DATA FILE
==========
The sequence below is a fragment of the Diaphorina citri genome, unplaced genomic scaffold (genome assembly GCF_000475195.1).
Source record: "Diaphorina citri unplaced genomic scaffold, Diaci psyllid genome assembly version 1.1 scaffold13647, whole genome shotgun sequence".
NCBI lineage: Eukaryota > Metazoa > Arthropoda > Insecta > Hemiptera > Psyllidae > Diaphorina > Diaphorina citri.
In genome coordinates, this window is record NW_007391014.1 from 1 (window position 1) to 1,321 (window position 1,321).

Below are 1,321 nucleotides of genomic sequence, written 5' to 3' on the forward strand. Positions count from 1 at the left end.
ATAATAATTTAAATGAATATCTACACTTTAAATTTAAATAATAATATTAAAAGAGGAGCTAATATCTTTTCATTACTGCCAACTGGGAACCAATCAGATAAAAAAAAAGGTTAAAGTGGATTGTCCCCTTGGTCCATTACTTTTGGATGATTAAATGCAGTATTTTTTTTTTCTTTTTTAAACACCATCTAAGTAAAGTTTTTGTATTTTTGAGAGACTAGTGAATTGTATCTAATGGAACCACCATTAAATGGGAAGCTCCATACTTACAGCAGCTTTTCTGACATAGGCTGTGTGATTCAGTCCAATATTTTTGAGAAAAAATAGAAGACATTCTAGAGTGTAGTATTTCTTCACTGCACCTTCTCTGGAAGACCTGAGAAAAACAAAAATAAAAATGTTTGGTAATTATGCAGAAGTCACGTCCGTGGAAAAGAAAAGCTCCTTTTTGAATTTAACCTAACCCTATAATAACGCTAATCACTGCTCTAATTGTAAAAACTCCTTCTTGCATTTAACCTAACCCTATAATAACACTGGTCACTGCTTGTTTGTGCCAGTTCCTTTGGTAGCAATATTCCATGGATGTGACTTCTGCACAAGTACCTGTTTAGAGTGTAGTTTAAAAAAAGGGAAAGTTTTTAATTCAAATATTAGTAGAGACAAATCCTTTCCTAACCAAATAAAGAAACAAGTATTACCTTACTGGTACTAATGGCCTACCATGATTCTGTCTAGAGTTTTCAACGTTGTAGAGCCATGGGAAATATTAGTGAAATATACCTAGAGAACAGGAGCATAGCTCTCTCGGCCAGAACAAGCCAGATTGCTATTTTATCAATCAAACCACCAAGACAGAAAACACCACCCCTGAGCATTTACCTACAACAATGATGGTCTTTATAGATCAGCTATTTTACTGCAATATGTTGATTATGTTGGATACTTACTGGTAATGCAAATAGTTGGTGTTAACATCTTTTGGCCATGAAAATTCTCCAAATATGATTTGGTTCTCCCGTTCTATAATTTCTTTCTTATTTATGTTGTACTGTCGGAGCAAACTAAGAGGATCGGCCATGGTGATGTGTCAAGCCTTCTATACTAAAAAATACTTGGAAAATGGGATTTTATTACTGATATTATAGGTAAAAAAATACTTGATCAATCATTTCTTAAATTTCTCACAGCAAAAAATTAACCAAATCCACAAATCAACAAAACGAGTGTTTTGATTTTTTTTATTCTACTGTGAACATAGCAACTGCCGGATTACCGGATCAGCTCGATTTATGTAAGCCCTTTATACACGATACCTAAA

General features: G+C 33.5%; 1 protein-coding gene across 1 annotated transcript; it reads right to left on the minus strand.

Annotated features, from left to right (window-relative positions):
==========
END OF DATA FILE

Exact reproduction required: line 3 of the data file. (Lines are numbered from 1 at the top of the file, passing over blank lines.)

NCBI lineage: Eukaryota > Metazoa > Arthropoda > Insecta > Hemiptera > Psyllidae > Diaphorina > Diaphorina citri.